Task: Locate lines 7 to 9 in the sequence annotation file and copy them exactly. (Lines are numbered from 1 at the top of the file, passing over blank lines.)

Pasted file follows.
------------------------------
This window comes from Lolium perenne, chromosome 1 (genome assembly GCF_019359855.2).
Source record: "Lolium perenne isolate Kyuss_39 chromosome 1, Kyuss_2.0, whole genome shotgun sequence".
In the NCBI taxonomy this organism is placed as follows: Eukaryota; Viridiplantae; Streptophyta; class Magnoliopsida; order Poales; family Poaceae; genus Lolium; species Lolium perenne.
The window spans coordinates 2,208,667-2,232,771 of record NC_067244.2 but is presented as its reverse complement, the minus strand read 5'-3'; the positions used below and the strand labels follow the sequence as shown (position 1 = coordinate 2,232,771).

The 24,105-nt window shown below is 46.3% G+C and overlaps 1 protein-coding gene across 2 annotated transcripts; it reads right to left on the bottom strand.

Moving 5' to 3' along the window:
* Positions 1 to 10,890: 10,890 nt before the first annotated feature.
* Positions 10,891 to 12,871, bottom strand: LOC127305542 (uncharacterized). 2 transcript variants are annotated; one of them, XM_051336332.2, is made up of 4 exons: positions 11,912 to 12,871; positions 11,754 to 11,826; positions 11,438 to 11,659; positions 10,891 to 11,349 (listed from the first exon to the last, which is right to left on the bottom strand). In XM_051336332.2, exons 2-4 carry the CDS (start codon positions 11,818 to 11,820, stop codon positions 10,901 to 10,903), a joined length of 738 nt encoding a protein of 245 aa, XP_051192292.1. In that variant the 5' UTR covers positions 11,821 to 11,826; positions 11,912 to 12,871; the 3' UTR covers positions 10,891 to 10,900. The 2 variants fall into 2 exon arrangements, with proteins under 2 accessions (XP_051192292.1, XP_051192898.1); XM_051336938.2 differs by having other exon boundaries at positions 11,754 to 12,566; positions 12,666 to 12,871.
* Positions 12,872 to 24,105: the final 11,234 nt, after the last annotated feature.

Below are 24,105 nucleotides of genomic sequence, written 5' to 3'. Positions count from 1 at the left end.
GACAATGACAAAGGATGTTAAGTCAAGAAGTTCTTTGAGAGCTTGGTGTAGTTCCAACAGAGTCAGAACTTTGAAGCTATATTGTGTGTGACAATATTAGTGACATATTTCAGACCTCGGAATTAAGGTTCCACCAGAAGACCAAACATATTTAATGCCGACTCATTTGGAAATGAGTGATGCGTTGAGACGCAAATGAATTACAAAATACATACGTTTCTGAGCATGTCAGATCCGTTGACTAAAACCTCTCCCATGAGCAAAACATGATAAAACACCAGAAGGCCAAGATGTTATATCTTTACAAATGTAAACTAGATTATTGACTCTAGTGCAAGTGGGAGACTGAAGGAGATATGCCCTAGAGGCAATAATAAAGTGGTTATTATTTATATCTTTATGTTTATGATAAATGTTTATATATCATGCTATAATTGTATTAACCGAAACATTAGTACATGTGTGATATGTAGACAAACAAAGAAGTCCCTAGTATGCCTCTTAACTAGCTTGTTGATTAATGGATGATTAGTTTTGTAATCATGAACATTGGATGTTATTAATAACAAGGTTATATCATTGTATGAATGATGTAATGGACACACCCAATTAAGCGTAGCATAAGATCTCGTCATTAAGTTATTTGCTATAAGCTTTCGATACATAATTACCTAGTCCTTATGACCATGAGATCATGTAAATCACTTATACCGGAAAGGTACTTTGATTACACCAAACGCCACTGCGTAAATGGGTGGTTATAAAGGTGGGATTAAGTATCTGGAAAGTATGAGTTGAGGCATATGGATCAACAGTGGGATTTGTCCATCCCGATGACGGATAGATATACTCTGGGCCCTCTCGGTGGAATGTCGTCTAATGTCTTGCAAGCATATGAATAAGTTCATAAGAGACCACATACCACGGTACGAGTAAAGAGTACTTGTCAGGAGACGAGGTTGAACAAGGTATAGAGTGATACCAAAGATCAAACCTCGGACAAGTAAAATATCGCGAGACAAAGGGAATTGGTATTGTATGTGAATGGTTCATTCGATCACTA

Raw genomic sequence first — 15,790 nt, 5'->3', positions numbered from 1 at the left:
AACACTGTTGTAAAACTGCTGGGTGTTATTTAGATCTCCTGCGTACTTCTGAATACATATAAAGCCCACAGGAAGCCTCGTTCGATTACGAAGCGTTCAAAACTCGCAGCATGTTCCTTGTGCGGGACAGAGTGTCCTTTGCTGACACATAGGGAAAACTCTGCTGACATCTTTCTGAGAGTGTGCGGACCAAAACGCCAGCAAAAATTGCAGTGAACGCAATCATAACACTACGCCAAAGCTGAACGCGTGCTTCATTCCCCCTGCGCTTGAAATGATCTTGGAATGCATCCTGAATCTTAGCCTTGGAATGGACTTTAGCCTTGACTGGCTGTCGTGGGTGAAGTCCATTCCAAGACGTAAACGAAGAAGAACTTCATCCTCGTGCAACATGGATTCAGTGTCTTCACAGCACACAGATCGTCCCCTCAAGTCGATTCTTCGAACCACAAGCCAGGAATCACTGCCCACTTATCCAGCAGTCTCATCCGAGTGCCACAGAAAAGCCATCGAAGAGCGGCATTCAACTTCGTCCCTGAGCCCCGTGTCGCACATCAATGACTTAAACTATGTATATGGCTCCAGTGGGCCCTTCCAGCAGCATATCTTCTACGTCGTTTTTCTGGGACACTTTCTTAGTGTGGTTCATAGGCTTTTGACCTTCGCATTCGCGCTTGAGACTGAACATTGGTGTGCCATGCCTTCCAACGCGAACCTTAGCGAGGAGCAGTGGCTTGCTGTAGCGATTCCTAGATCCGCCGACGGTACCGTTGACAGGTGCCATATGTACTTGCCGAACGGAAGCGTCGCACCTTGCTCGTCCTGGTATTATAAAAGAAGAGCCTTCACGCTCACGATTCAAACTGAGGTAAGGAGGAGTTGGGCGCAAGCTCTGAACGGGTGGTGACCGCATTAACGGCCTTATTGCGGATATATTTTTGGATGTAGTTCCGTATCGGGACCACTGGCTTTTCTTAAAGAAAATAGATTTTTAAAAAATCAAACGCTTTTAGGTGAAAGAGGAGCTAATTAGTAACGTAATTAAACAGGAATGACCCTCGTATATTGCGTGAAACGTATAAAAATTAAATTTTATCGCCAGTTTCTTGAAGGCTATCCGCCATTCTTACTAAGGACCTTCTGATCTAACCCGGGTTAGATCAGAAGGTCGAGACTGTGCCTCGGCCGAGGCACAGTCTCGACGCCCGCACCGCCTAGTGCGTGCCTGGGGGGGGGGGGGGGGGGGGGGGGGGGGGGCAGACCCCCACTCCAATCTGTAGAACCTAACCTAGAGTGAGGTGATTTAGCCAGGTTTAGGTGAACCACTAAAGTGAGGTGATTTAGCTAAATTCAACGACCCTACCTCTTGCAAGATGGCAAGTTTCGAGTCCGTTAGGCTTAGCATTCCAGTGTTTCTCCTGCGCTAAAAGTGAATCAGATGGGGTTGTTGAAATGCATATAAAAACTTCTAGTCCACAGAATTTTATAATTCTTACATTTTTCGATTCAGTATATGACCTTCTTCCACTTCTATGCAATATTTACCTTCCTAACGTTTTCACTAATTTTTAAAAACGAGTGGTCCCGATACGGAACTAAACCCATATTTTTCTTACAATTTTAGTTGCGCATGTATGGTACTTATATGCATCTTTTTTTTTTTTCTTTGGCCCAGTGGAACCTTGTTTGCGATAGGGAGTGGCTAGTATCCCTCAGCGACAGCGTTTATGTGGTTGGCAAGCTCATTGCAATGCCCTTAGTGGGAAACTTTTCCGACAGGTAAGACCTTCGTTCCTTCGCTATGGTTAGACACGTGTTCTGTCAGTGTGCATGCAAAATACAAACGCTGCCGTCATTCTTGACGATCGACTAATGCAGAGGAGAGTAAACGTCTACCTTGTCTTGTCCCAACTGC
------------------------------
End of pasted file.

* Positions 1 to 10,890: 10,890 nt before the first annotated feature.
* Positions 10,891 to 12,871, bottom strand: LOC127305542 (uncharacterized). 2 transcript variants are annotated; one of them, XM_051336332.2, is made up of 4 exons: positions 11,912 to 12,871; positions 11,754 to 11,826; positions 11,438 to 11,659; positions 10,891 to 11,349 (listed from the first exon to the last, which is right to left on the bottom strand). In XM_051336332.2, exons 2-4 carry the CDS (start codon positions 11,818 to 11,820, stop codon positions 10,901 to 10,903), a joined length of 738 nt encoding a protein of 245 aa, XP_051192292.1. In that variant the 5' UTR covers positions 11,821 to 11,826; positions 11,912 to 12,871; the 3' UTR covers positions 10,891 to 10,900. The 2 variants fall into 2 exon arrangements, with proteins under 2 accessions (XP_051192292.1, XP_051192898.1); XM_051336938.2 differs by having other exon boundaries at positions 11,754 to 12,566; positions 12,666 to 12,871.
* Positions 12,872 to 24,105: the final 11,234 nt, after the last annotated feature.